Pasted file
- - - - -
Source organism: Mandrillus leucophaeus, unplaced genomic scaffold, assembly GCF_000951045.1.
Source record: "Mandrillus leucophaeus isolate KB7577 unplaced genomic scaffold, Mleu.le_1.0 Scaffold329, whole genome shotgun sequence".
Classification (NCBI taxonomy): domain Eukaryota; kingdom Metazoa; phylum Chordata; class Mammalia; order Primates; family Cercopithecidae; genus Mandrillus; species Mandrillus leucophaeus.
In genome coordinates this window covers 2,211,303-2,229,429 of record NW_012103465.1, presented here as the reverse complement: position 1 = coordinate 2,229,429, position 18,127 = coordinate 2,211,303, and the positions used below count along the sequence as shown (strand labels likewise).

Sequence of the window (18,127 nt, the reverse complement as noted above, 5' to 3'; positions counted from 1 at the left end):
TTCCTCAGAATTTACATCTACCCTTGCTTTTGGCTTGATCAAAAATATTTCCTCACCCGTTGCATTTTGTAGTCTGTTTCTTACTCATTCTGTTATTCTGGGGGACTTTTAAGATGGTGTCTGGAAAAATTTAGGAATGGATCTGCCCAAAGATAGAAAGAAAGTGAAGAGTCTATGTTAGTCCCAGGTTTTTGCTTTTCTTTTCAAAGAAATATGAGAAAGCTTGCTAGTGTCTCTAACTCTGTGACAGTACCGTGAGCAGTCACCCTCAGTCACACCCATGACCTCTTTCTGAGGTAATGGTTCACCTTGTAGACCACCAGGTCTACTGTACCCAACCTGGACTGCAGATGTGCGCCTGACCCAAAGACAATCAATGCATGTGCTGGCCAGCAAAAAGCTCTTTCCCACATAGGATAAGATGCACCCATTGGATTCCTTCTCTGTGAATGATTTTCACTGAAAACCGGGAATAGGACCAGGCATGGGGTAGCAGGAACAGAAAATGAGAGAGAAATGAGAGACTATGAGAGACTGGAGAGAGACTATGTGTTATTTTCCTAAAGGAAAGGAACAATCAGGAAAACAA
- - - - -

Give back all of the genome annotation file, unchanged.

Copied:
Source organism: Mandrillus leucophaeus, unplaced genomic scaffold, assembly GCF_000951045.1.
Source record: "Mandrillus leucophaeus isolate KB7577 unplaced genomic scaffold, Mleu.le_1.0 Scaffold329, whole genome shotgun sequence".
Classification (NCBI taxonomy): domain Eukaryota; kingdom Metazoa; phylum Chordata; class Mammalia; order Primates; family Cercopithecidae; genus Mandrillus; species Mandrillus leucophaeus.
In genome coordinates this window covers 2,211,303-2,229,429 of record NW_012103465.1, presented here as the reverse complement: position 1 = coordinate 2,229,429, position 18,127 = coordinate 2,211,303, and the positions used below count along the sequence as shown (strand labels likewise).

Sequence of the window (18,127 nt, the reverse complement as noted above, 5' to 3'; positions counted from 1 at the left end):
TTCCTCAGAATTTACATCTACCCTTGCTTTTGGCTTGATCAAAAATATTTCCTCACCCGTTGCATTTTGTAGTCTGTTTCTTACTCATTCTGTTATTCTGGGGGACTTTTAAGATGGTGTCTGGAAAAATTTAGGAATGGATCTGCCCAAAGATAGAAAGAAAGTGAAGAGTCTATGTTAGTCCCAGGTTTTTGCTTTTCTTTTCAAAGAAATATGAGAAAGCTTGCTAGTGTCTCTAACTCTGTGACAGTACCGTGAGCAGTCACCCTCAGTCACACCCATGACCTCTTTCTGAGGTAATGGTTCACCTTGTAGACCACCAGGTCTACTGTACCCAACCTGGACTGCAGATGTGCGCCTGACCCAAAGACAATCAATGCATGTGCTGGCCAGCAAAAAGCTCTTTCCCACATAGGATAAGATGCACCCATTGGATTCCTTCTCTGTGAATGATTTTCACTGAAAACCGGGAATAGGACCAGGCATGGGGTAGCAGGAACAGAAAATGAGAGAGAAATGAGAGACTATGAGAGACTGGAGAGAGACTATGTGTTATTTTCCTAAAGGAAAGGAACAATCAGGAAAACAA